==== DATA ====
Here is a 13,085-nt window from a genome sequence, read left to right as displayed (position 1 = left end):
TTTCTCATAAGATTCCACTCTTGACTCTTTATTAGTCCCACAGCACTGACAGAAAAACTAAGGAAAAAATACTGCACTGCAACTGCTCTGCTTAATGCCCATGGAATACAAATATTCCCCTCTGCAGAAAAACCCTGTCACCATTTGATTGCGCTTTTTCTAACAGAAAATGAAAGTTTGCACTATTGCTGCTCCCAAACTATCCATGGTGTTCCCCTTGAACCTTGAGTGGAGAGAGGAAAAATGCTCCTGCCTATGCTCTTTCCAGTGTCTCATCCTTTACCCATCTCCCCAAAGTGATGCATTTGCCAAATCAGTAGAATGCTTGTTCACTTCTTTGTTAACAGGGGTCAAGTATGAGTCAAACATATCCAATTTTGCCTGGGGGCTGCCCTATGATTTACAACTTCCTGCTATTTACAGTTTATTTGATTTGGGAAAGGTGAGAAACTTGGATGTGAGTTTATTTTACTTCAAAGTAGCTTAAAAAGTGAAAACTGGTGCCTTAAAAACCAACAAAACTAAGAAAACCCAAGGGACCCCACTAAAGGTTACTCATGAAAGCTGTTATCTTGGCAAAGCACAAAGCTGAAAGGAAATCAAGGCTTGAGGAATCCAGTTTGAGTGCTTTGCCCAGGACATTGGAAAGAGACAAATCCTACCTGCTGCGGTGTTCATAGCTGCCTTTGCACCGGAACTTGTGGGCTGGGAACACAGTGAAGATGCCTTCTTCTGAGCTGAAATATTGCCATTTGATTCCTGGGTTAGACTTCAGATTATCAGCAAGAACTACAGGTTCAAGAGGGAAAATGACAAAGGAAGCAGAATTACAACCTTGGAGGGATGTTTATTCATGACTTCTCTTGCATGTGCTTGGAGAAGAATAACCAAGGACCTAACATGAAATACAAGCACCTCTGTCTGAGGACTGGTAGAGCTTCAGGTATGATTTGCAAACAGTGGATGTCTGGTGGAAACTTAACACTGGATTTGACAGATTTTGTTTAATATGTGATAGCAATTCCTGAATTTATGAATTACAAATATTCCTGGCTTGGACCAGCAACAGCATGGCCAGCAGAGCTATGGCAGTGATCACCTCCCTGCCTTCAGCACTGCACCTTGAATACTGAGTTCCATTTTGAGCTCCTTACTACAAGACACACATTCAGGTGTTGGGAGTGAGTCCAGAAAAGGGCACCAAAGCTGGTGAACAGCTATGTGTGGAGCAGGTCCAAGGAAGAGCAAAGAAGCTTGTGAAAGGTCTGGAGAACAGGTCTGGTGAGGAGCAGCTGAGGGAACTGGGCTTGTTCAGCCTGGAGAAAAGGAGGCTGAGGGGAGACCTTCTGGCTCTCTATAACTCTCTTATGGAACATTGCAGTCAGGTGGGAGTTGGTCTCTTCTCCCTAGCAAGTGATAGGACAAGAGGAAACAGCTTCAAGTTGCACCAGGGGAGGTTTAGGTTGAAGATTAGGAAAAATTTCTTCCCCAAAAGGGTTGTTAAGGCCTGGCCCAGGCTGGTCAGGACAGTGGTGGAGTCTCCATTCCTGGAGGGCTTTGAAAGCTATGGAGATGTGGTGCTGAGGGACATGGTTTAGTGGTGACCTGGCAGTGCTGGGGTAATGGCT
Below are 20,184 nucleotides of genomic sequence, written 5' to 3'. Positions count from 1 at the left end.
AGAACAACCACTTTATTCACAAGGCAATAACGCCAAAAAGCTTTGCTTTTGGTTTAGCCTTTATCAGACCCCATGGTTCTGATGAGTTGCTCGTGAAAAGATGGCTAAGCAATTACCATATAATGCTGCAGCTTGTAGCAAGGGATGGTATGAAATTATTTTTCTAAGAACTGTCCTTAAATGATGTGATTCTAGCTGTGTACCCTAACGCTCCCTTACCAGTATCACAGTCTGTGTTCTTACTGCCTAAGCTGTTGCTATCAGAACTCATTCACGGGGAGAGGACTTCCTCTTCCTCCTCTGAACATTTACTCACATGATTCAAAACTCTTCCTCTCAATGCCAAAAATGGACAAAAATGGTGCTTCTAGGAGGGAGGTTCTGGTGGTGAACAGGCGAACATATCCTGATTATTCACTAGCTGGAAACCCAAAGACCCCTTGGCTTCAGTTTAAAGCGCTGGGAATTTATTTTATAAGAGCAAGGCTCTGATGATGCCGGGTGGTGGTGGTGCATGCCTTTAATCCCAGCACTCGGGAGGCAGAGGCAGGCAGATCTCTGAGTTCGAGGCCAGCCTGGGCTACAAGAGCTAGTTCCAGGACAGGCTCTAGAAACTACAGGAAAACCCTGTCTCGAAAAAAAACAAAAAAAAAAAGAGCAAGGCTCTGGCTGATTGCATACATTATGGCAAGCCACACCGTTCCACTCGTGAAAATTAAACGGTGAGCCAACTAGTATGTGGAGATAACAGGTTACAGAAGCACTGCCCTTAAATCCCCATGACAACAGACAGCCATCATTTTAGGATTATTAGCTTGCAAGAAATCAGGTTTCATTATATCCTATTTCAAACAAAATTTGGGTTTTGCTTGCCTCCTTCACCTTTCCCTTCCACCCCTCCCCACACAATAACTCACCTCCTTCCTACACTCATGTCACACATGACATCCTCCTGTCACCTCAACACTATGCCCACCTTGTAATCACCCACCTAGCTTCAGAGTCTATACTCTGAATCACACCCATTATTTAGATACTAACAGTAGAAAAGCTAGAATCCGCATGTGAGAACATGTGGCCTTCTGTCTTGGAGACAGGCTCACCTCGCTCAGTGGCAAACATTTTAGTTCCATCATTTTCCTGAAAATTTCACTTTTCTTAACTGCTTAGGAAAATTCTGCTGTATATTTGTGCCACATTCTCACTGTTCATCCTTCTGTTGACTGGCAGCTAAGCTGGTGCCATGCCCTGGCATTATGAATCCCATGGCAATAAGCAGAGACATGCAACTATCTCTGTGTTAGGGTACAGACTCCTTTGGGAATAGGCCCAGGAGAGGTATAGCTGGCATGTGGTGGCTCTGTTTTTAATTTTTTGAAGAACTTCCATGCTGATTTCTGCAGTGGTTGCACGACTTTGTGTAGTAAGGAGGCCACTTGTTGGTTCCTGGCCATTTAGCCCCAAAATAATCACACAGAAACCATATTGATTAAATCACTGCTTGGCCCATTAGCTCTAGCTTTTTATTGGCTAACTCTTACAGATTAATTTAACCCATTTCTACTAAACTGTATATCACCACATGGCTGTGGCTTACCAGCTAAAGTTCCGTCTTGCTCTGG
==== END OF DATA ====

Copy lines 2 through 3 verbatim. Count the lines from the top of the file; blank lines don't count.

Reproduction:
TTTCTCATAAGATTCCACTCTTGACTCTTTATTAGTCCCACAGCACTGACAGAAAAACTAAGGAAAAAATACTGCACTGCAACTGCTCTGCTTAATGCCCATGGAATACAAATATTCCCCTCTGCAGAAAAACCCTGTCACCATTTGATTGCGCTTTTTCTAACAGAAAATGAAAGTTTGCACTATTGCTGCTCCCAAACTATCCATGGTGTTCCCCTTGAACCTTGAGTGGAGAGAGGAAAAATGCTCCTGCCTATGCTCTTTCCAGTGTCTCATCCTTTACCCATCTCCCCAAAGTGATGCATTTGCCAAATCAGTAGAATGCTTGTTCACTTCTTTGTTAACAGGGGTCAAGTATGAGTCAAACATATCCAATTTTGCCTGGGGGCTGCCCTATGATTTACAACTTCCTGCTATTTACAGTTTATTTGATTTGGGAAAGGTGAGAAACTTGGATGTGAGTTTATTTTACTTCAAAGTAGCTTAAAAAGTGAAAACTGGTGCCTTAAAAACCAACAAAACTAAGAAAACCCAAGGGACCCCACTAAAGGTTACTCATGAAAGCTGTTATCTTGGCAAAGCACAAAGCTGAAAGGAAATCAAGGCTTGAGGAATCCAGTTTGAGTGCTTTGCCCAGGACATTGGAAAGAGACAAATCCTACCTGCTGCGGTGTTCATAGCTGCCTTTGCACCGGAACTTGTGGGCTGGGAACACAGTGAAGATGCCTTCTTCTGAGCTGAAATATTGCCATTTGATTCCTGGGTTAGACTTCAGATTATCAGCAAGAACTACAGGTTCAAGAGGGAAAATGACAAAGGAAGCAGAATTACAACCTTGGAGGGATGTTTATTCATGACTTCTCTTGCATGTGCTTGGAGAAGAATAACCAAGGACCTAACATGAAATACAAGCACCTCTGTCTGAGGACTGGTAGAGCTTCAGGTATGATTTGCAAACAGTGGATGTCTGGTGGAAACTTAACACTGGATTTGACAGATTTTGTTTAATATGTGATAGCAATTCCTGAATTTATGAATTACAAATATTCCTGGCTTGGACCAGCAACAGCATGGCCAGCAGAGCTATGGCAGTGATCACCTCCCTGCCTTCAGCACTGCACCTTGAATACTGAGTTCCATTTTGAGCTCCTTACTACAAGACACACATTCAGGTGTTGGGAGTGAGTCCAGAAAAGGGCACCAAAGCTGGTGAACAGCTATGTGTGGAGCAGGTCCAAGGAAGAGCAAAGAAGCTTGTGAAAGGTCTGGAGAACAGGTCTGGTGAGGAGCAGCTGAGGGAACTGGGCTTGTTCAGCCTGGAGAAAAGGAGGCTGAGGGGAGACCTTCTGGCTCTCTATAACTCTCTTATGGAACATTGCAGTCAGGTGGGAGTTGGTCTCTTCTCCCTAGCAAGTGATAGGACAAGAGGAAACAGCTTCAAGTTGCACCAGGGGAGGTTTAGGTTGAAGATTAGGAAAAATTTCTTCCCCAAAAGGGTTGTTAAGGCCTGGCCCAGGCTGGTCAGGACAGTGGTGGAGTCTCCATTCCTGGAGGGCTTTGAAAGCTATGGAGATGTGGTGCTGAGGGACATGGTTTAGTGGTGACCTGGCAGTGCTGGGGTAATGGCT
Below are 20,184 nucleotides of genomic sequence, written 5' to 3'. Positions count from 1 at the left end.